Jesus said to the Jews:
‘I am the living bread which has come down from heaven.
Anyone who eats this bread will live for ever;
and the bread that I shall give is my flesh,
for the life of the world.’
Then the Jews started arguing with one another: ‘How can this man give us his flesh to eat?’ they said. Jesus replied:
‘I tell you most solemnly,
if you do not eat the flesh of the Son of Man and drink his blood,
you will not have life in you.
Anyone who does eat my flesh and drink my blood
has eternal life,
and I shall raise him up on the last day.
For my flesh is real food
and my blood is real drink.
He who eats my flesh and drinks my blood
lives in me
and I live in him.
As I, who am sent by the living Father,
myself draw life from the Father,
so whoever eats me will draw life from me.
This is the bread come down from heaven;
not like the bread our ancestors ate:
they are dead,
but anyone who eats this bread will live for ever.’
Sunday is the Solemnity of the Most Holy Body and Blood of Christ (Corpus Christi). The Gospel we hear is drawn from the Bread of Life discourse in the Gospel of John.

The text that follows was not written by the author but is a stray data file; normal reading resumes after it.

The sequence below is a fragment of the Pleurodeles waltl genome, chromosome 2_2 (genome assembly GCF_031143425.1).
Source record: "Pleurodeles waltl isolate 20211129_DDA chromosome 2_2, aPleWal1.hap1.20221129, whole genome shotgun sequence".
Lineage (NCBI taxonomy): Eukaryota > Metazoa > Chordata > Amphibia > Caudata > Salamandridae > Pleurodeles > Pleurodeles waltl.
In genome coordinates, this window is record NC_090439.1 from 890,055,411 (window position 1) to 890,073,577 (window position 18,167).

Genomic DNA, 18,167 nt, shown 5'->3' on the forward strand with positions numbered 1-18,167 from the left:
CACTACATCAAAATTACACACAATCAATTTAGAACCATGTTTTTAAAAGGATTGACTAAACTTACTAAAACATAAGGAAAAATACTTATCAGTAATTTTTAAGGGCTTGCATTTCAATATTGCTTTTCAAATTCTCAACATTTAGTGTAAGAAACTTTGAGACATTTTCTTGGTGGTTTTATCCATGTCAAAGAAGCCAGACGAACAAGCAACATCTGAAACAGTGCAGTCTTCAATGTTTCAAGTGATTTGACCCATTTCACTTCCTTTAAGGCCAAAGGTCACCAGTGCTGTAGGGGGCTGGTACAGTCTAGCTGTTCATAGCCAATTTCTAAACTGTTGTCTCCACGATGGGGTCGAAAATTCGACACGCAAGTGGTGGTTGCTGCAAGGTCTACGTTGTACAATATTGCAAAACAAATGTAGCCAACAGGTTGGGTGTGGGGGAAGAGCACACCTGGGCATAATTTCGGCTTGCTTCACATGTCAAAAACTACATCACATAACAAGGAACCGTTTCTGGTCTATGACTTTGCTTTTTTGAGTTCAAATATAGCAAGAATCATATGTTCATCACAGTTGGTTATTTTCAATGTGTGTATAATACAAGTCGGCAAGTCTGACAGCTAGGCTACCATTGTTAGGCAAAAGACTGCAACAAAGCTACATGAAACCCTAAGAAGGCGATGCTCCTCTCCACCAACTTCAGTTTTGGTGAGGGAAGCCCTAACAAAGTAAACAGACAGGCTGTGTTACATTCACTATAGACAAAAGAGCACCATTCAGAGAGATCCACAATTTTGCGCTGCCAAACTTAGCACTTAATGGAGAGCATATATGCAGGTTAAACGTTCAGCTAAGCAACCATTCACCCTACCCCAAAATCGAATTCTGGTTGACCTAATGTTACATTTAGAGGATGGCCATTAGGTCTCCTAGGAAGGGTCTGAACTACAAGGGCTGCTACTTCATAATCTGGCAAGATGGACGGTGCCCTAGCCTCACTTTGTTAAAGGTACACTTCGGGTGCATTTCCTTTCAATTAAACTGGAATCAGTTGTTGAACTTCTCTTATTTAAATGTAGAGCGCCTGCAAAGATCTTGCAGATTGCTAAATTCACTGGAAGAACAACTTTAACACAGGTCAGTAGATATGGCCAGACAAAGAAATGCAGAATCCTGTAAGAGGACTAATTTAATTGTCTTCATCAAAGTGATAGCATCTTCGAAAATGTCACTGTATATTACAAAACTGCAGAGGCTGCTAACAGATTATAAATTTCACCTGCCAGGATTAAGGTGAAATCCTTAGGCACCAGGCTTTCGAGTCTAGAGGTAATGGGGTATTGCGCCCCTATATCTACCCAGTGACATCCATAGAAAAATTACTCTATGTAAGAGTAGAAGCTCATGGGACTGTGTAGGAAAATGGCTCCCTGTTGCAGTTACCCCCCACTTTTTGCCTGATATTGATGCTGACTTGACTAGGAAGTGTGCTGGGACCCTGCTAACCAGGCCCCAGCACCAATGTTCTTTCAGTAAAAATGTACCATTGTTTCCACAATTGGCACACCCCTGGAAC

We hear the words of Jesus, familiar with the Sacrament of the Eucharist. So we are not likely to mistake Jesus words for an advocacy of cannibalism. But pity those who first heard them – how else could they have understood them?
But, perhaps those who knew him best would be able to understand the metaphor Jesus applies to himself – that he is the living bread. Perhaps they could know from their experience of his love and care for them and others, his self-sacrifice for their sake; his radical obedience to the will of the Father that he has been and is bread for their eating; wisdom for their guidance, the living word of God for their salvation.
Jesus is this for them and us, but not in words only, not in inspiration only, but in the very fact and physicality of his humanity, in its particularity and in its service of his Father and his neighbour.
The Last Supper. Eglise St Lauren, Paris. (c) 2017, Allen Morris